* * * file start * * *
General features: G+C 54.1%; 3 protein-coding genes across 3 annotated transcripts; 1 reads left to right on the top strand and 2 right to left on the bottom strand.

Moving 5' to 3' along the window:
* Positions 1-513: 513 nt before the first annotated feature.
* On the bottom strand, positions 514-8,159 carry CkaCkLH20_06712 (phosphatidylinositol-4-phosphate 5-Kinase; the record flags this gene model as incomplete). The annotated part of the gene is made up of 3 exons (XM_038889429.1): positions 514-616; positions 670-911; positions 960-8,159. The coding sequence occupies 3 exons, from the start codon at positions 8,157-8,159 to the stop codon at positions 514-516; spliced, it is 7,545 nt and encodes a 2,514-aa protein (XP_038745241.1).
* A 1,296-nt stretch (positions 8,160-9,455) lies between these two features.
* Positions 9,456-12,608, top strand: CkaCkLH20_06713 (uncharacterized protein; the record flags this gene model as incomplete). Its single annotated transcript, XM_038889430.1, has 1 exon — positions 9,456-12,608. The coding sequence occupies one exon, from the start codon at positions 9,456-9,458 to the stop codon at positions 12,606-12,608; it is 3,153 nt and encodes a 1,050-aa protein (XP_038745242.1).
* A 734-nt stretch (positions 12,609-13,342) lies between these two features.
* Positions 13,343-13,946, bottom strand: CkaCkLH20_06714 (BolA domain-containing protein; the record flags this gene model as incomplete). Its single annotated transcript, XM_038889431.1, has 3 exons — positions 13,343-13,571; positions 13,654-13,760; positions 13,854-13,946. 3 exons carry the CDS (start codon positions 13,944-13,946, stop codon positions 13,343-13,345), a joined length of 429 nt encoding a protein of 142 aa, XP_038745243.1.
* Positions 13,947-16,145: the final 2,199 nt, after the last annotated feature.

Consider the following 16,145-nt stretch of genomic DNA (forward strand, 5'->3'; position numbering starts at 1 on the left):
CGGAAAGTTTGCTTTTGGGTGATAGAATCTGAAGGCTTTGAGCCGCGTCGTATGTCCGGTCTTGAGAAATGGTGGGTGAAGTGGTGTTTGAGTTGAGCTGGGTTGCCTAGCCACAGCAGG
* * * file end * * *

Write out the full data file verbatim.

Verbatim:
General features: G+C 54.1%; 3 protein-coding genes across 3 annotated transcripts; 1 reads left to right on the top strand and 2 right to left on the bottom strand.

Moving 5' to 3' along the window:
* Positions 1-513: 513 nt before the first annotated feature.
* On the bottom strand, positions 514-8,159 carry CkaCkLH20_06712 (phosphatidylinositol-4-phosphate 5-Kinase; the record flags this gene model as incomplete). The annotated part of the gene is made up of 3 exons (XM_038889429.1): positions 514-616; positions 670-911; positions 960-8,159. The coding sequence occupies 3 exons, from the start codon at positions 8,157-8,159 to the stop codon at positions 514-516; spliced, it is 7,545 nt and encodes a 2,514-aa protein (XP_038745241.1).
* A 1,296-nt stretch (positions 8,160-9,455) lies between these two features.
* Positions 9,456-12,608, top strand: CkaCkLH20_06713 (uncharacterized protein; the record flags this gene model as incomplete). Its single annotated transcript, XM_038889430.1, has 1 exon — positions 9,456-12,608. The coding sequence occupies one exon, from the start codon at positions 9,456-9,458 to the stop codon at positions 12,606-12,608; it is 3,153 nt and encodes a 1,050-aa protein (XP_038745242.1).
* A 734-nt stretch (positions 12,609-13,342) lies between these two features.
* Positions 13,343-13,946, bottom strand: CkaCkLH20_06714 (BolA domain-containing protein; the record flags this gene model as incomplete). Its single annotated transcript, XM_038889431.1, has 3 exons — positions 13,343-13,571; positions 13,654-13,760; positions 13,854-13,946. 3 exons carry the CDS (start codon positions 13,944-13,946, stop codon positions 13,343-13,345), a joined length of 429 nt encoding a protein of 142 aa, XP_038745243.1.
* Positions 13,947-16,145: the final 2,199 nt, after the last annotated feature.

Consider the following 16,145-nt stretch of genomic DNA (forward strand, 5'->3'; position numbering starts at 1 on the left):
CGGAAAGTTTGCTTTTGGGTGATAGAATCTGAAGGCTTTGAGCCGCGTCGTATGTCCGGTCTTGAGAAATGGTGGGTGAAGTGGTGTTTGAGTTGAGCTGGGTTGCCTAGCCACAGCAGG